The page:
67

I'm currently writing a Node.js lambda function, in which I want to log the incoming requester's public IP address. I've been looking through both the API Gateway and Lambda docs all day, but haven't found a solution.

Does the lambda event object include request metadata I can use to extract the user's IP?

5 Answers 5

70

Update for HTTP APIs

Adding @Elijah's comment. The format for HTTP APIs will be

event['requestContext']['http']['sourceIp']

Edit

A better way is actually to check

event['requestContext']['identity']['sourceIp']

You can also get the User-Agent from the same object

event['requestContext']['identity']['userAgent']

See Cesar's comment below. Headers are easily spoofed and the user can set X-Forwarded-For to anything. AFAIK the sourceIp above is retrieved from the TCP connection.

Original answer

As of September 2017, you can create a method in API Gateway with Lambda Proxy integration, this will give you access to

events['headers']['X-Forwarded-For']

Which will look something like 1.1.1.1,214.25.52.1

The first ip 1.1.1.1 is your user's public ip address.

8
  • 2
    This is the real answer, if you are using Lambda proxy integration. So much easier than adding a mapping for each method. Nov 6, 2017 at 15:32
  • 2
    Your original answer should be completely removed! The X-Forwarded-For header can be spoofed by the user and changed to whatever they want.
    – Cesar
    Jul 5, 2018 at 20:45
  • 2
    The advice from @Cesar is incomplete: it is true that X-Forwarded-For can be set by the client on requests, which makes it important to only use it in cases where you have a trusted proxy and your code only trusts the rightmost value. See developer.mozilla.org/en-US/docs/Web/HTTP/Headers/… Oct 30, 2019 at 20:16
  • The proxy must be trusted to insert additional IPs to the right of whatever value the client passes in, or even overwrite that value.
    – Cesar
    Jan 8, 2020 at 15:15
  • 1
    If you're using the new HTTP API instead of REST API it will be event['requestContext']['http']['sourceIp'] instead of event['requestContext']['identity']['sourceIp'] May 11, 2020 at 19:29
52

Here is a simple demonstration of using API Gateway's $context.identity.sourceIp in a Lambda function.

API Mapping template:

{
    "sourceIP" : "$context.identity.sourceIp"
}

Lambda function:

'use strict';
console.log('Loading function');
exports.handler = (event, context, callback) => {
    console.log('SourceIP =', event.identity.sourceIP);
    callback(null, event.identity.sourceIP);
};
6
  • This is awesome. Thanks for the mapping info =)
    – rdegges
    Jun 2, 2016 at 16:36
  • FYI: For proxy integrations, API Gateway passes entire request through to backend and you do not have any option to modify the passthrough behaviors. docs.aws.amazon.com/apigateway/latest/developerguide/… Jul 28, 2017 at 10:23
  • 31
    For Lambda proxy integrations, the source IP is included in the event passed to the function. E.g. event.requestContext.identity.sourceIp Aug 3, 2017 at 9:16
  • 1
    another question is is it possible to get user-agent too?
    – tim
    Apr 11, 2020 at 6:23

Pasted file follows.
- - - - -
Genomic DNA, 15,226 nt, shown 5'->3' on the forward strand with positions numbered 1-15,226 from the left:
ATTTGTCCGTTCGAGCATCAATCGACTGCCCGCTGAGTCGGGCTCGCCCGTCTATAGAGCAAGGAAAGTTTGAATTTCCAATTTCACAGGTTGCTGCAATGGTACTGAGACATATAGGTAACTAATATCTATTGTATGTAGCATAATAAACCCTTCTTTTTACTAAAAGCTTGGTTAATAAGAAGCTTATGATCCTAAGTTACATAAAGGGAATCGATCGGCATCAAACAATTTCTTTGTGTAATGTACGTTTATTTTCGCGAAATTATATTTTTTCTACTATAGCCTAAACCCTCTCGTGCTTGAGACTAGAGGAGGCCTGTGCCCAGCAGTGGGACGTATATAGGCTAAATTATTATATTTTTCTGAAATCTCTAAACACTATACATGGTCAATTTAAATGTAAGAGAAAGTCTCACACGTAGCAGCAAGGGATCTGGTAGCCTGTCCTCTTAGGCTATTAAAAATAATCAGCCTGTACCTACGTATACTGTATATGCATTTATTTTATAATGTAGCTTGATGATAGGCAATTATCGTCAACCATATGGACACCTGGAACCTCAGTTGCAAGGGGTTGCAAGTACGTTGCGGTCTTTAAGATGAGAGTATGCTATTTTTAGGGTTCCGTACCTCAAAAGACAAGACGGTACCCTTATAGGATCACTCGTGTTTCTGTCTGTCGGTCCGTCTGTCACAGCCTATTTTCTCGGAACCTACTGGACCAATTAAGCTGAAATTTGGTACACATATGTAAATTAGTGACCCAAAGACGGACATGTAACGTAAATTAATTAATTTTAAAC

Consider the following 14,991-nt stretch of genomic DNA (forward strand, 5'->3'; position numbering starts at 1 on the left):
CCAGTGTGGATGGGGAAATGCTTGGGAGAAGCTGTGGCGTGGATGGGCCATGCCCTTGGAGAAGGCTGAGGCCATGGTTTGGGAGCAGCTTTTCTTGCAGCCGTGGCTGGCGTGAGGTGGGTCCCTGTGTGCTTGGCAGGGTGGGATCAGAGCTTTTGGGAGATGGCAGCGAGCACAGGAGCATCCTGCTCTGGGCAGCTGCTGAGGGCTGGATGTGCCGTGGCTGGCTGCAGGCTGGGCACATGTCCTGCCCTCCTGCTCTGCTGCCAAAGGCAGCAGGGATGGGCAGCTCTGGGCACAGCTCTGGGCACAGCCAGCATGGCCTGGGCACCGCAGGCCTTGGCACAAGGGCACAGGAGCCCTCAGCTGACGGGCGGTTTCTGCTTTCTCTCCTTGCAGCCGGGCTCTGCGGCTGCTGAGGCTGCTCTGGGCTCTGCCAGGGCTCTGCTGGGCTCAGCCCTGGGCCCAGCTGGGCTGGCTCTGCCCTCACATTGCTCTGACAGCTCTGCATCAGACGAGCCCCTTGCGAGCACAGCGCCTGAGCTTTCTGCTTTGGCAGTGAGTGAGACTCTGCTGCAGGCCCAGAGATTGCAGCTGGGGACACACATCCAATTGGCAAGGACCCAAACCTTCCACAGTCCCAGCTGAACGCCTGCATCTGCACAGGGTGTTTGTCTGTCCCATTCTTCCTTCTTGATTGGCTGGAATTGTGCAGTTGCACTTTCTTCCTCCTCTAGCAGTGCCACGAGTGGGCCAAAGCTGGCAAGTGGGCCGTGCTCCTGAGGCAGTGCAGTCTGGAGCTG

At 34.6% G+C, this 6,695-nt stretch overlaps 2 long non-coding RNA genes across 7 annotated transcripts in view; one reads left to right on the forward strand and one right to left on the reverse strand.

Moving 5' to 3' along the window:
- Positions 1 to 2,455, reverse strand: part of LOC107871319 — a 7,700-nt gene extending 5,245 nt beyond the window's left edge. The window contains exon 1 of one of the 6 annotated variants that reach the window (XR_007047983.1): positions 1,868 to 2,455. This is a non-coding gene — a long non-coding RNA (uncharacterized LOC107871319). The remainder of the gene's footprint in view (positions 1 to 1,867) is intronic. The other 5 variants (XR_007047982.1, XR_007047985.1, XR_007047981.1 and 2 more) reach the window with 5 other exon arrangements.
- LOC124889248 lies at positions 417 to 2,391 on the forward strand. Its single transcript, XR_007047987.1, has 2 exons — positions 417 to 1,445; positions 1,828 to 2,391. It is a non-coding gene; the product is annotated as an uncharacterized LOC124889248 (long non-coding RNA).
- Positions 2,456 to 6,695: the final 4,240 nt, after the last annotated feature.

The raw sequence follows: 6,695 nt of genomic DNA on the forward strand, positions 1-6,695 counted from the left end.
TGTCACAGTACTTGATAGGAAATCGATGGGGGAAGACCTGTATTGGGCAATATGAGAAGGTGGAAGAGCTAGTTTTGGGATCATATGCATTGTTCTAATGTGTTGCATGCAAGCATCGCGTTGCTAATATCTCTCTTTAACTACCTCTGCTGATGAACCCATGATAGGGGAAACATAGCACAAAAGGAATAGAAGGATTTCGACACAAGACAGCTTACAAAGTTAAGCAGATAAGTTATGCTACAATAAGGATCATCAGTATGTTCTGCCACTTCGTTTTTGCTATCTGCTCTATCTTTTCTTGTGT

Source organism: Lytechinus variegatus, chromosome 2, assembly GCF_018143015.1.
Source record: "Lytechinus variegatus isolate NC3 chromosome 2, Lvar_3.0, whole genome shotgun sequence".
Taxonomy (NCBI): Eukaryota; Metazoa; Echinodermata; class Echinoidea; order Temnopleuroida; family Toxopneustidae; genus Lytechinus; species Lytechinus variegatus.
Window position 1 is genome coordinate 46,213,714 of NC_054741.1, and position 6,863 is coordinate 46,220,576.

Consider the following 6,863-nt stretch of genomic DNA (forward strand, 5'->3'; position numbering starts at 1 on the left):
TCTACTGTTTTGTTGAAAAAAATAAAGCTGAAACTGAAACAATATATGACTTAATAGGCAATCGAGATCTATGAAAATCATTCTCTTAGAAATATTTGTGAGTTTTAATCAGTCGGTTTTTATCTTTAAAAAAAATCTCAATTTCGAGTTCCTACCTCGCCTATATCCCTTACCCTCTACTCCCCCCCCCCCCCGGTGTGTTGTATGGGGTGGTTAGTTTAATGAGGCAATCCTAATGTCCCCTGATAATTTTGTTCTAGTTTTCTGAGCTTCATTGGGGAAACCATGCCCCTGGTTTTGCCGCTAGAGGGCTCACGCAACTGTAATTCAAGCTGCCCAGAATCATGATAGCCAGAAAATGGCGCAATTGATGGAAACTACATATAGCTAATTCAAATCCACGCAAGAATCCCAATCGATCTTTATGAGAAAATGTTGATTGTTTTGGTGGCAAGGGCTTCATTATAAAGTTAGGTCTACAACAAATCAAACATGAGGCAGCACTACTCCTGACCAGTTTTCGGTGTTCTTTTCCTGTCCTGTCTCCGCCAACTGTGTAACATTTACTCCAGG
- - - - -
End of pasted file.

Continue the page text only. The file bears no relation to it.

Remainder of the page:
• 3
    Please note, that if a request goes through a proxy (in my case it was CloudFront), the actual client id will be given in the X-Forwarded-For header. Aug 19, 2020 at 11:13
18

In the API Gateway, it's the value

$context.identity.sourceIp

http://docs.aws.amazon.com/apigateway/latest/developerguide/api-gateway-mapping-template-reference.html#context-variable-reference

You can pass that through to your Lambda via a mapping template.

4
  • Cool. But, how do I reference the passed through value in my Lambda function?
    – AaronBaker
    Apr 27, 2016 at 2:18
  • 2
    I tried doing by mapping template, did almost everything , but that didn't work , Is there any clear step-by-step reference or an example which can talk about it ? May 9, 2016 at 5:29
  • Apparently this is only true if you are using an "authorizer".in the API Gateway. Jun 6, 2021 at 18:18
  • In my case, I was using an ALB, so you have to use $context.multiValueHeaders.x-forwarded-for not $context.identity.sourceIP - you can also consider the comment of Roman on the accepted answer.
    – Cadoiz
    Aug 25, 2021 at 7:10
3

API gateway should already include remote IP in http header X-Forwarded-For, so you could:

// Lambda handler function
module.exports.handlerFunc = async (event, context) => {
    // `X-Forwarded-For` should return a comma-delimited list of IPs, first one being remote IP:
    // X-Forwarded-For: '<remote IP>, <cloudfront/API gateway IP>, ...'
    const remoteIp = event.headers['X-Forwarded-For'].split(', ')[0]
    // If you want to see more info available in event and context, add following, deploy and check CloudWatch log:
    // console.log(event, context)
}
1
  • 1
    Note that this is okay for most use cases, but do NOT use it for allowing/rejecting access to confidential content, because the X-Forwarded-For header can be spoofed, if a malicious user gets their hands on your API Gateway URL and makes the request there directly, skipping CloudFront or whatever you have put on its path. See: sjoerdlangkemper.nl/2017/03/01/…
    – Dzhuneyt
    Oct 14, 2021 at 10:03
-2
exports.handler = (event, context) => {
    console.log('ip:', event.headers["x-forwarded-for"].split(",")[0].trim());
};

Your Answer

By clicking “Post Your Answer”, you agree to our terms of service, privacy policy and cookie policy

Not the answer you're looking for? Browse other questions tagged or ask your own question.